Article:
As the world continues to reel from the unprecedented health and economic crisis, small business CDFIs are reassessing credit risk at the loan and portfolio levels, modeling and stress testing portfolio performance, and working to mitigate risk. Join us to hear how peer CDFIs are thinking about the pandemic, economic aftershocks, and the recession. Has the crisis caused these CDFIs to revisit their loan monitoring or risk rating systems? Are they adjusting their allowance for loan losses and/or setting aside additional cash reserves? How is your CDFI managing portfolio credit risk in these uncertain times? Join the conversation to find out how other CDFIs are modeling, stress testing, and mitigating portfolio credit risk.
Through perseverance and proof, CDFIs have made gains on the federal policy front. When CDFIs were given the opportunity to make PPP loans, smaller businesses were able to access the program and the average loan size fell. They’ve been approved to participate in the Federal Reserve’s PPP Liquidity Facility. And a $1 billion appropriation request for CDFI Fund funding is in full play. Join OFN policy experts for an update on federal policy and a discussion of key initiatives going forward.
Private sector support is critical to CDFIs’ long-term sustainability. Be it banks, philanthropy, corporations, or other impact investors, these entities provide needed debt and equity. Since the COVID-19 crisis hit in the spring, these entities have responded with relief through modified grant and loan terms, new debt for emergency and PPP loans, and new grants. Now that we are moving from relief to recovery and rebuilding, how is the private sector thinking about the next year or two? How are they adapting to the reality that CDFIs will be lending in a time of prolonged economic uncertainty, when no one knows if their small business clients will make it or not? CDFIs—and their small business clients—are counting on the private sector to be with them through this journey and into the long-term.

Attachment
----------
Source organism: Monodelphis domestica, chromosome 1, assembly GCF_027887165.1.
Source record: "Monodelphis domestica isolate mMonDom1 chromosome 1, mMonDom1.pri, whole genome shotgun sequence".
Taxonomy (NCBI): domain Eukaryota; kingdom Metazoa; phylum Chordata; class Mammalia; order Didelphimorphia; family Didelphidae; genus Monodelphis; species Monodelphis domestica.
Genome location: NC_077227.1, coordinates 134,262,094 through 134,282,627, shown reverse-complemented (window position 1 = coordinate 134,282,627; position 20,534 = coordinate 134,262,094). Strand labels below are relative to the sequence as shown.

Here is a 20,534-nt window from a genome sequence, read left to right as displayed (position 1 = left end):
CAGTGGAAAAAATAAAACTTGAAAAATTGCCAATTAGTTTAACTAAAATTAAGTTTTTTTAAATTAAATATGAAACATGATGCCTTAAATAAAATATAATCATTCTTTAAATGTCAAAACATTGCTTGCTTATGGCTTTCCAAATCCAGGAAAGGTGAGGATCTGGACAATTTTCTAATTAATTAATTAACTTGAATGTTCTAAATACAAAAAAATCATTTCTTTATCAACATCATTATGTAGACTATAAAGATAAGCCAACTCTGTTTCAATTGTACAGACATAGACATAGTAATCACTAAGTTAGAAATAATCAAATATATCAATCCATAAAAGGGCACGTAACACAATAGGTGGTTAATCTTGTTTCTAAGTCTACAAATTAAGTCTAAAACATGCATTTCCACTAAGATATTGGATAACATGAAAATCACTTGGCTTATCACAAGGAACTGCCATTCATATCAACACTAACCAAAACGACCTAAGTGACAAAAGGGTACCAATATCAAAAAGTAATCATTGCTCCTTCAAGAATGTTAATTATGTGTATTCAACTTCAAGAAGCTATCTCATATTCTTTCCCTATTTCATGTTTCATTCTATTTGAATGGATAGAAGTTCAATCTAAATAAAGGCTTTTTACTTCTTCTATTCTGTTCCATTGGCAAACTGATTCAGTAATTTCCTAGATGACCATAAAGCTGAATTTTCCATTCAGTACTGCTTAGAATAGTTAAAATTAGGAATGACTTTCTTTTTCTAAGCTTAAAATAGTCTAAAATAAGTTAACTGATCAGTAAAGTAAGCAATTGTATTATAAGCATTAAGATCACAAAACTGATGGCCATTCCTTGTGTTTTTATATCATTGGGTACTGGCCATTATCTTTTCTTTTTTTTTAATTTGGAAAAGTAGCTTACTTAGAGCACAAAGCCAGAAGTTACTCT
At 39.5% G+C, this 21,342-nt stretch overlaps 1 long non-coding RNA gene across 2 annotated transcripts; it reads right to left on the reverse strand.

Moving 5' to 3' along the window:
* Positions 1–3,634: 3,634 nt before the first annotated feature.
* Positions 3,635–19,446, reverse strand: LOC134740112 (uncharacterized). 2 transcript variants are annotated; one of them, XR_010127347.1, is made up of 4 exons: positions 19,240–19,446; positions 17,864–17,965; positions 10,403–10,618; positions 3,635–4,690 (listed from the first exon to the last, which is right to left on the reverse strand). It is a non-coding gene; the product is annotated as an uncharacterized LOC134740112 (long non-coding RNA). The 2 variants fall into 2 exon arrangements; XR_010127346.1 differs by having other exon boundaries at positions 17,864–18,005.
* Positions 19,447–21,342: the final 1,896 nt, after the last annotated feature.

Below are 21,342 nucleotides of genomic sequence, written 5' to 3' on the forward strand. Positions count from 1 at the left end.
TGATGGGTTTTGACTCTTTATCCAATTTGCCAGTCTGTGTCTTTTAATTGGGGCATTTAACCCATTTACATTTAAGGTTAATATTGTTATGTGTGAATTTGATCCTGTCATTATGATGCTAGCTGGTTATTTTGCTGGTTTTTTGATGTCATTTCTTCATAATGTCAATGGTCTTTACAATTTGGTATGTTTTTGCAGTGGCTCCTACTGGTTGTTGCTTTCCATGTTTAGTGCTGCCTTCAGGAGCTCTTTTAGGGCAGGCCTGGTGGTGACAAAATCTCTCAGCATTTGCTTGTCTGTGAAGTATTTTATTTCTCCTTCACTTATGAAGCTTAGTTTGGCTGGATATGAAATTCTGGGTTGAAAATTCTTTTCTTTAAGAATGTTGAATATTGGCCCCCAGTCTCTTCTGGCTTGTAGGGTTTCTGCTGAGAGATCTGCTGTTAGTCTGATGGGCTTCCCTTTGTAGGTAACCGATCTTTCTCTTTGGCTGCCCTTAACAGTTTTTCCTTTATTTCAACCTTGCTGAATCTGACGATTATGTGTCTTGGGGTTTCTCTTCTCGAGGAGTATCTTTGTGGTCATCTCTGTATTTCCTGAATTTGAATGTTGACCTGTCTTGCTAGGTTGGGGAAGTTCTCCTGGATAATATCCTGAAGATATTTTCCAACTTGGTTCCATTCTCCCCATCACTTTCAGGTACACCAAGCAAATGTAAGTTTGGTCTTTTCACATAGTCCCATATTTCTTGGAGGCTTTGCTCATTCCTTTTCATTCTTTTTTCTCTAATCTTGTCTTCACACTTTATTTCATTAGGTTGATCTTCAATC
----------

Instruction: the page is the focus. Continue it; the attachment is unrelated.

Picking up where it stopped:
Some state and local governments have been collaborating with CDFIs for years. These collaborations tend to spike after natural disasters, when governments turn to CDFIs to help deliver relief and recovery programs. The national COVID-19 crisis has spawned new municipal- and state-CDFI partnerships across the country, raising the visibility of CDFIs as financial first responders for the most vulnerable businesses. This session looks at 3 partnerships—how they came to be, what they include, and their prospects for living on through the economic recovery and beyond.
As each CDFI looks to the future and the sustainability of its business model, many are considering joint lending or loan sales to share risk and/or increase liquidity. Veterans of subordinate lending, participations, and co-lending will share best practices and stories from the trenches. CDFIs that have sold individual loans or loan portfolios will provide tips on pricing and other terms, how to handle loan servicing, and keeping mission front and center.
Stormy seas are ahead and savvy CDFIs are trimming sales and battening down the hatches. This session will discuss the pluses and minuses of a range of strategies that could strengthen your organization, including partnering with other CDFIs, contracting for back room and other services, and even merging. What special value would your CDFI bring to such a collaboration? What might you seek from others? Peer veterans and other experts will share how they assessed options, why they chose the strategy they did, and how it turned out.